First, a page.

If you're looking for a culprit for the choking smog that's engulfed China this week, there's a clue in customs data released by the government Wednesday.
Coal imports in November amounted to nearly 22 million metric tons, their highest level in almost three years. Combined with domestic production at a year-high and thin exports, China's apparent coal demand looks to be roaring back. Down as much as 14 percent from a year earlier in July, it was off less than 1 percent last month.
Some of this is to be expected. Despite having the biggest installed renewable-energy capacity of any country, China still depends on coal for as much as three-quarters of its power generation. One reason thermal-coal prices have surged over the past year is the sheer difficulty of changing that equation.
With winter biting, alternative sources of energy haven't stepped up to the plate. Natural gas is constrained in terms of import capacity and priced to be uncompetitive with coal. To make matters worse, at present it's being rationed. As for renewables, solar isn't such a big contributor to electricity supply when the days grow shorter and smog darkens the sky, and the slow wind speeds that have contributed to the blanket pollution will be hampering wind-energy generation, too.
Politicians in Beijing can't be blamed for the weather that's accentuating the smog, and they can be forgiven for the state of the legacy generation systems they've inherited. The same can't be said of their plans for the future, however.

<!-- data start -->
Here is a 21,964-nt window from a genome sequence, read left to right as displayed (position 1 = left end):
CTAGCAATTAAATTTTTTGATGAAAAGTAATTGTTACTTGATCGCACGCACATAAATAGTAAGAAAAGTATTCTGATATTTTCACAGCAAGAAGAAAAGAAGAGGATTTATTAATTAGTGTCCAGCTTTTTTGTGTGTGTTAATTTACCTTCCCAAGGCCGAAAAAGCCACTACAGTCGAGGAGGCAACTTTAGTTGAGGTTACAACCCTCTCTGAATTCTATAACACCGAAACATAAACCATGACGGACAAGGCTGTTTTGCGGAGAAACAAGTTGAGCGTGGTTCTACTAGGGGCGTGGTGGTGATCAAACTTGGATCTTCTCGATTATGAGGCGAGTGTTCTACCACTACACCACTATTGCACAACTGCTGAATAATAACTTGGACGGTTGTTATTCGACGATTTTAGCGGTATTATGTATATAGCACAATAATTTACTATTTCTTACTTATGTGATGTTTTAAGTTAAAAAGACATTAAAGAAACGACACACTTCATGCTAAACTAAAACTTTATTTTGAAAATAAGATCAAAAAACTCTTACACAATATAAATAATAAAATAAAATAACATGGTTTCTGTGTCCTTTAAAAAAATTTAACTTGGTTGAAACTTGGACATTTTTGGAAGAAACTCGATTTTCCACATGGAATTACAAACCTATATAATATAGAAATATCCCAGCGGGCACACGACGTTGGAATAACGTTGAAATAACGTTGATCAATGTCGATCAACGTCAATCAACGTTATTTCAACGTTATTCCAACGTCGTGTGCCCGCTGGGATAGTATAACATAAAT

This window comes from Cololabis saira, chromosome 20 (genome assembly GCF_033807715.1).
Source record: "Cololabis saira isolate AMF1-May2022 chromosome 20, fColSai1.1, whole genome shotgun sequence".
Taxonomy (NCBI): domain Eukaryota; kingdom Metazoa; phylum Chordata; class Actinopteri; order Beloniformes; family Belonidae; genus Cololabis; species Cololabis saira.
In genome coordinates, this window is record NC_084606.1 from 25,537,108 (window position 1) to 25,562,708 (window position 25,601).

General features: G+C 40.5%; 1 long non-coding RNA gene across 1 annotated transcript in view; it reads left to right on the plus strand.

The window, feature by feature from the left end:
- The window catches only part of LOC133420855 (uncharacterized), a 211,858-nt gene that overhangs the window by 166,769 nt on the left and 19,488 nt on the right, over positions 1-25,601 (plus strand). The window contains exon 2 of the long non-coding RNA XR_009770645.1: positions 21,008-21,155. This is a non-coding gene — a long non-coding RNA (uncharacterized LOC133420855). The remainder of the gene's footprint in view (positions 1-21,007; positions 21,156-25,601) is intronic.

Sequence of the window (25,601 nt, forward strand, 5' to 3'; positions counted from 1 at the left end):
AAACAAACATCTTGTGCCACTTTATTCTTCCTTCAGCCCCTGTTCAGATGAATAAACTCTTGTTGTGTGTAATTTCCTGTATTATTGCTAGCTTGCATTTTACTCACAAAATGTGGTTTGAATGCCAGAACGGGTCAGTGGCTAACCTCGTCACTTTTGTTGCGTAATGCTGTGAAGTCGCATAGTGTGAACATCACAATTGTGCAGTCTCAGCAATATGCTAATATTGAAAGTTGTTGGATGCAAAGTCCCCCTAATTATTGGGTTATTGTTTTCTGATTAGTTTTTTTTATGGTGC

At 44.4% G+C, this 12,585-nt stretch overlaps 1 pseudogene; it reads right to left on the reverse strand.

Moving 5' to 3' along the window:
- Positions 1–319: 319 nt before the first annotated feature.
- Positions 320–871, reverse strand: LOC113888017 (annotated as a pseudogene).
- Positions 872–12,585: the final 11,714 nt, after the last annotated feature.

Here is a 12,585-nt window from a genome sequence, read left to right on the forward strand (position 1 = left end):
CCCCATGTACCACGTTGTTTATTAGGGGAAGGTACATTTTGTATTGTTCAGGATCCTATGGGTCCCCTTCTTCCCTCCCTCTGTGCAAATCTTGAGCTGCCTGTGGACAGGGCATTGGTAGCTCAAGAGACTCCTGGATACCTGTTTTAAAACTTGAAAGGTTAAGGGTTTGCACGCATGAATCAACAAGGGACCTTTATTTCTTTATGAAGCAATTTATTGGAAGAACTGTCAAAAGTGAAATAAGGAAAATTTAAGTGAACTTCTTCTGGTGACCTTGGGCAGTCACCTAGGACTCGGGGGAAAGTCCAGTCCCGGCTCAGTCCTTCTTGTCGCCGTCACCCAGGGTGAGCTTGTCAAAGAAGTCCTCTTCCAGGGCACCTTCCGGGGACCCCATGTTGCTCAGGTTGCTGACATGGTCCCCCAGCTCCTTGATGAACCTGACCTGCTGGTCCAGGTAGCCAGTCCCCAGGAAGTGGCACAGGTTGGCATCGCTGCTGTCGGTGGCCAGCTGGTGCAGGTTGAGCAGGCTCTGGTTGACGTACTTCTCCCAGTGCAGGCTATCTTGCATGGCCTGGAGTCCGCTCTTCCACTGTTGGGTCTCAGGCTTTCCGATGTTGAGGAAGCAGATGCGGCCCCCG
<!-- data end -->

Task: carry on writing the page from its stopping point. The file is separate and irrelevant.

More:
China's 13th Five Year Plan for energy, released last month, sharply reduces installation targets for renewables, meaning coal could take the lion's share of new generation installed by 2020. The 216 gigawatts of new capacity that thermal-power stations will be able to add before reaching a 1,100 gigawatt cap are greater than the plan envisages from all forms of non-fossil energy put together.
The plan isn't all bad. Increased investment in the country's grid will help find markets for the renewables that are going unused at present. Bloomberg New Energy Finance estimates that such curtailed energy amounts to 21 percent of wind and 23 percent of solar generation capacity. It also reckons that renewables will overshoot the government's targets while fossil fuels will undershoot thanks to projects already in train, meaning coal will end up adding only 113 gigawatts, while wind and solar PV will add 103 gigawatts and 60 gigawatts respectively.
Still, for all the justified concern about the new direction of U.S. energy policy under President-elect Donald Trump, it's worth reflecting that China is also sliding backward in its commitments to clean up its energy mix.
Xinhua quoted President Xi Jinping Wednesday as saying that officials need to promote clean energy for heating in winter in order to avoid the pollution problems China is currently experiencing. He could start by overhauling the government's own planning. Without a faster transition toward renewables, the smog will only get worse.
This column does not necessarily reflect the opinion of Bloomberg LP and its owners.
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